Maintaining Your Nutrition in the 1st Trimester
If you are newly pregnant and find yourself wanting to eat nothing but toast, you are not alone! In fact, it’s estimated that as many as 90% of women experience “morning sickness” in their first trimester. As a mama of two boys under the age of two, this is a feeling with which I am all too familiar. When I was pregnant with my older son, I survived primarily on brown rice tortillas slathered in ghee, and although with the following pregnancy the nausea was far less severe, I wanted nothing to do with most vegetables.
According to Melissa Hemphill, Mind Body Nutrition Coach and BIRTHFIT Coach Seminar Director, we are biologically wired to have an aversion to certain foods in early pregnancy (when baby is most vulnerable). This is a protective mechanism that is meant to minimize exposure to potentially harmful bacteria, which are more likely to contaminate foods like meats and vegetables. Additionally there’s just something so much more comforting about a crusty piece of bread versus a bowl of broccoli, right?
If you’ve been feeling guilty about eating nothing but carbs, please know that it’s okay! Grant yourself some grace, and check out the following strategies for supporting optimal nutrient levels in your first trimester:
Enjoy veggie-packed smoothies
Smoothies are an easy way to get a lot of nutrients in a easy-to-stomach form and it’s a great trick for masking the taste of green veggies like spinach. Plus they tend to be fairly palatable, even when you’re dealing with food aversions. You can even open up your prenatal vitamin (if it’s in capsule form) and add it to your smoothie, a super handy trick when you’re having trouble taking it.
Although I generally recommend getting your macronutrients from whole foods, adding a protein supplement to your smoothie can be a lot easier than throwing down a chunk of steak. Since protein requirements are higher in pregnancy, particularly for active mamas, it’s important to be mindful of this (1). I love to add a scoop of a plant-based protein powder to my daily smoothie! Here is my favorite recipe:
1 cup unsweetened almond milk
1 cup fresh spinach leaves
1 scoop vanilla protein powder
1 tbsp sunflower seed butter
½ med banana
1 cup ice
Nut butters are your friend!
Although chomping on a handful of almonds may not sound super appealing, a spoonful of almond butter tends to be gentler on a queasy tummy. Nut butters are a great source of healthy fat and protein, and nuts like cashews are great sources of minerals like magnesium. Consuming them can help maintain a steady blood sugar level, which is a key factor in the occurrence of nausea. Try slathering a piece of sprouted grain toast with cashew butter or add a big scoop to your smoothie (see recipe above).
All the collagen protein
Preliminary studies indicate that the consumption of collagen protein can help to maintain the integrity of the gastrointestinal lining, while also supporting healthy skin and joints: all good things for the pregnant woman (2). It’s important to note however, that this form of protein isn’t ideal for supporting muscle growth or maintenance. Nevertheless a healthy gut is key for nutrient absorption!
The beauty of collagen protein is that it can be added to just about anything, since it is soluble in both hot and cold liquids. I typically enjoy a couple scoops in my morning coffee, and it can also be added to tea. Just make sure to check the sourcing of your collagen; it should come from animals who were grass-fed and/or raised on a quality organic diet.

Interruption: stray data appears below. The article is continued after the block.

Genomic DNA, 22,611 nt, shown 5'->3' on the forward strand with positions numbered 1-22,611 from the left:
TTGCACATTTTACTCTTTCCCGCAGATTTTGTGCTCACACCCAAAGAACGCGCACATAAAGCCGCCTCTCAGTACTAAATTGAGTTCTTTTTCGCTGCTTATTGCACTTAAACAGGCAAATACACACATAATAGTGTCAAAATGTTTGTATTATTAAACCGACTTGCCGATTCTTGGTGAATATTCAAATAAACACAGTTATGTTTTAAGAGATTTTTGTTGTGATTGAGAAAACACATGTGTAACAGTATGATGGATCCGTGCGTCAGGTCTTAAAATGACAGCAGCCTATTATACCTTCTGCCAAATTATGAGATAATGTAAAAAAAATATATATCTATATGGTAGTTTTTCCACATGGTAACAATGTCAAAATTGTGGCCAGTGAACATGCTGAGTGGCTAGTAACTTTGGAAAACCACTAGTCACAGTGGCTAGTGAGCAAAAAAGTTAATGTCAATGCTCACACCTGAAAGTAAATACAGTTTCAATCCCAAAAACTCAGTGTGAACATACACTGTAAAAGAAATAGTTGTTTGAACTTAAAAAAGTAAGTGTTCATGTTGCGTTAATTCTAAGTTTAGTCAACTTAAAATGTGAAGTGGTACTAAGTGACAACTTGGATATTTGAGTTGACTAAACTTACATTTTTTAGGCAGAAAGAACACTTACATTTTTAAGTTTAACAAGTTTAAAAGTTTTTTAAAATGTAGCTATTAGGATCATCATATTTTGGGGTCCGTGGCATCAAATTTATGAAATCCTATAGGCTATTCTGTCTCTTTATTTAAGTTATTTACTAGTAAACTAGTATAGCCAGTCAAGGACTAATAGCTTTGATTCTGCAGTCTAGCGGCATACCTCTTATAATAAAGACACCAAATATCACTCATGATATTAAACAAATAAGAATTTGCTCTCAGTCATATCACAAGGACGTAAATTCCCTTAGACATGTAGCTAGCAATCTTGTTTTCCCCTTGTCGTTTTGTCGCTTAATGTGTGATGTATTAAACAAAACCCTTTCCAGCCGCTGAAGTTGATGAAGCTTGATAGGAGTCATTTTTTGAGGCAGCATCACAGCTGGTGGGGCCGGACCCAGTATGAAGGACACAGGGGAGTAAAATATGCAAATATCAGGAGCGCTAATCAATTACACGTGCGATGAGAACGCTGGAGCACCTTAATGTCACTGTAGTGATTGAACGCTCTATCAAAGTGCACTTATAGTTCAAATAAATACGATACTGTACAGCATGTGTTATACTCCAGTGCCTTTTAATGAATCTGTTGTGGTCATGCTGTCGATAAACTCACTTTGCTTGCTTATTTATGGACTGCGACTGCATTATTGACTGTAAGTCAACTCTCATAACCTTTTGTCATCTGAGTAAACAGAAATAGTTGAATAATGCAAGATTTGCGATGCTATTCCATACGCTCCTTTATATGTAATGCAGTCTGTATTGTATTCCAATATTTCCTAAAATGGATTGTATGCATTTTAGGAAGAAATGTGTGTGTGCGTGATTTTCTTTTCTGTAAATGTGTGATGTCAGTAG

Paleo “BRAT” Diet
The BRAT diet is often recommended during times of GI distress, such as the stomach flu, so it’s a great protocol for morning sickness. The recommended foods were selected because they can ease digestive upset, replace lost electrolytes, and are both easy to eat and easy to digest. The traditional diet consists of:
A few years ago I was introduced to what I consider to be a significant the improvement over the BRAT plan, known as the SCABB diet. On her blog, the Paleo Mom recommends the following foods:
S- soups and stews
C- coconut water
A- apple sauce
B- bone broth
I prefer this approach for a few reasons, but mostly because these foods are more nutrient dense than those recommended on the BRAT plan (3).
Soups and stews are a great way to soothe an upset stomach and are a simple option for meals. Who doesn’t love a big bowl of chicken soup? Along that vein, bone broth is rich in minerals, protein, and amino acids so it’s a great option when you have no desire to eat. You can drink it on its own, or use it as the base of your favorite soup.
Coconut water is a fantastic source of potassium and magnesium, and it’s an easy way to replenish electrolytes if you’ve been throwing up. It’s also something I recommend mamas consume during workouts, in place of sports drinks like Gatorade.
Applesauce and bananas both support healthy gut bacteria and fluid balance in the GI tract, which makes them ideal foods when you’ve been throwing up. Additionally, they are great sources of fiber, which can help ease constipation (a super common pregnancy complaint).
Those first several weeks of pregnancy can be so challenging, and hopefully now you’re equipped with a few strategies to keep yourself nourished in spite of feeling poorly. Although you may have little desire to eat, giving your body quality fuel can improve energy levels and even minimize nausea. For most women, these symptoms disappear or significantly improve early in the second trimester, so hang in there!
Brittany Anderson, WHNPBIRTHFIT Nashville www.birthfitnashville.com @BIRTHFIT_Nashville